The Repub­li­cans “have the en­tire leg­isla­tive and ex­ec­u­tive branch of gov­ern­ment,” Leggett said. “When they’ve got both of those, it be­comes much more difficult to stop.”

New hur­dles to housing

In both the Dis­trict and the in­ner sub­urbs, Trump’s bud­get would dis­man­tle a patch­work of fed­eral pro­grams that the ju­ris­dic­tions rely on to cre­ate housing for their most vul­ner­a­ble res­i­dents.

It also cuts a va­ri­ety of other pro­grams that serve the el­derly, dis­abled and un­em­ployed.

“It’s a vi­cious plan, re­ally,” Ge­orge Ma­son Univer­sity economist Stephen S. Fuller said. “This will dis­crim­i­nate against smaller and poorer ju­ris­dic­tions, par­tic­u­larly the pop­u­la­tions that were tar­geted as need­ing th­ese kinds of ser­vices. This deep­ens the di­vi­sion be­tween the haves and the have-nots.”

Trump’s plan calls for elim­i­nat­ing fund­ing for Com­mu­nity De­vel­op­ment Fi­nan­cial In­sti­tu­tions, a Trea­sury pro­gram that helps en­tice de­vel­op­ers and in­vestors to build housing and busi­nesses in low-in­come neigh­bor­hoods.

With­out it, ex­perts say, the ef­fec­tive­ness of the Dis­trict’s Housing Pro­duc­tion Trust Fund could be se­verely cur­tailed. Bowser has poured $100 mil­lion a year into the fund, but with­out fed­eral in­cen­tives, the money would only stretch a frac­tion of the dis­tance in com­ing years.

More im­me­di­ately, Trump’s bud­get could elim­i­nate fund­ing for more than 1,000 of the city’s al­lot­ment of roughly 11,000 fed­eral housing vouch­ers, ac­cord­ing to an anal­y­sis by the Cen­ter on Bud­get and Pol­icy Pri­or­i­ties.

De­pend­ing on how the cuts are im­ple­mented, hun­dreds of low­in­come fam­i­lies, se­niors and home­less vet­er­ans wait­ing for units could be cut off from new place­ments.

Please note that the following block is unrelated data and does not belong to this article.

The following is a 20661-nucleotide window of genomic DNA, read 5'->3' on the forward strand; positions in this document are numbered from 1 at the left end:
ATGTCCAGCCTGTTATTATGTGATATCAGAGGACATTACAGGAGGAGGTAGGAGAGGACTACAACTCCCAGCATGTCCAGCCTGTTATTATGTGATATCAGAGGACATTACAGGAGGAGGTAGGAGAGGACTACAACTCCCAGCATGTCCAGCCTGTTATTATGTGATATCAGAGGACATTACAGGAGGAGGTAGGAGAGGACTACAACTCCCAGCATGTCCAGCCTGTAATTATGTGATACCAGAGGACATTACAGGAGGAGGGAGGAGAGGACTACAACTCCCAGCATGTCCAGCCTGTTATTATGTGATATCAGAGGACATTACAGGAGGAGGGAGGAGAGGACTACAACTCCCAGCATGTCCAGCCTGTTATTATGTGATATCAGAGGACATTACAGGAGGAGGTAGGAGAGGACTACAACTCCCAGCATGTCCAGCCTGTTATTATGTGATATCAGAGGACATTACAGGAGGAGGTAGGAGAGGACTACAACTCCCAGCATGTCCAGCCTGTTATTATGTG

Com­bined, ex­perts said, even half of Trump’s pro­posed cuts would all but up­end Bowser’s pledge to end chronic home­less­ness in the city by the end of the decade.

“It likely will result in in­creas­ing our home­less­ness statis­tics in the Dis­trict,” said Stephen Glaude, pres­i­dent of the Coali­tion for Non­profit Housing and Eco­nomic De­vel­op­ment. “Where we’ve been mak­ing progress, this will slow us down.”

Elected of­fi­cials in the sub­urbs have sim­i­lar wor­ries. In an­tic­i­pa­tion of Trump’s plan, Fair­fax stopped en­rolling new clients for housing vouch­ers about a month ago. Last year the pro­gram helped pay rents for 9,000 peo­ple in the county; their in­comes av­er­aged $17,470.

Alexandria Mayor Al­li­son Sil­ber­berg (D) said her small city would lose two grants from the Depart­ment of Housing and Ur­ban De­vel­op­ment to­tal­ing $1.2 mil­lion in the com­ing year if the bud­get passes.

“Th­ese two pro­grams pro­vide af­ford­able housing for renters and home­own­ers, and en­ergy as­sis­tance that lit­er­ally helps peo­ple pay for heat in the win­ter and cool­ing in the sum­mer,” Sil­ber­berg said. “Th­ese pro­grams are not ab­stract. They’re real. Peo­ple’s lives are on the line.”

In Prince Ge­orge’s County, of­fi­cials es­ti­mate the ju­ris­dic­tion would lose $3 mil­lion for nu­tri­tion pro­grams for the el­derly and for a fos­ter grand­par­ent pro­gram. It also would lose about $7 mil­lion of fed­eral funds for job train­ing, which rep­re­sents al­most its en­tire bud­get for that pur­pose.

Trou­ble on two fronts

At the same time that lo­cal gov­ern­ments would strug­gle to pro­tect ser­vices dec­i­mated by the White House plan, they would face a shrink­ing tax base as fed­eral work­ers lose their jobs.

Ge­orge Ma­son’s Fuller, a long­time ex­pert on the re­gion’s econ­omy, said the pro­posed bud­get would lead to the loss of be­tween 15,000 and 24,600 fed­eral jobs in the area in the first year. About 370,000 peo­ple in the area hold fed­eral jobs now.

The loss in pay­roll in­come, com­bined with an ex­pected drop in fed­eral spend­ing on pro­cure­ment, could mean a reduction in to­tal fed­eral rev­enue in the re­gion of be­tween $2.6 bil­lion and $3.9 bil­lion an­nu­ally, he said.

“We could be worse than that, de­pend­ing on what this Congress does,” Fuller said.

The re­gion’s high­est-rank­ing Repub­li­can elected of­fi­cial, Mary­land Gov. Larry Hogan, sought to de­flect crit­i­cism of Trump’s bud­get by em­pha­siz­ing that it might never come to pass.

In an email to a re­porter, Hogan’s spokesman, Dou­glass Mayer, be­gan, “As you know, Congress sets the bud­get on the fed­eral level, and they haven’t passed a bud­get in eight years (or more).”

Then, in re­sponse to spe­cific ques­tions about the bud­get’s po­ten­tial im­pact on Mary­land, Mayer wrote six times: “If any of th­ese pro­pos­als ever be­come law or even draft leg­is­la­tion, we will take a se­ri­ous look at how to ad­dress them dur­ing our own bud­get process.”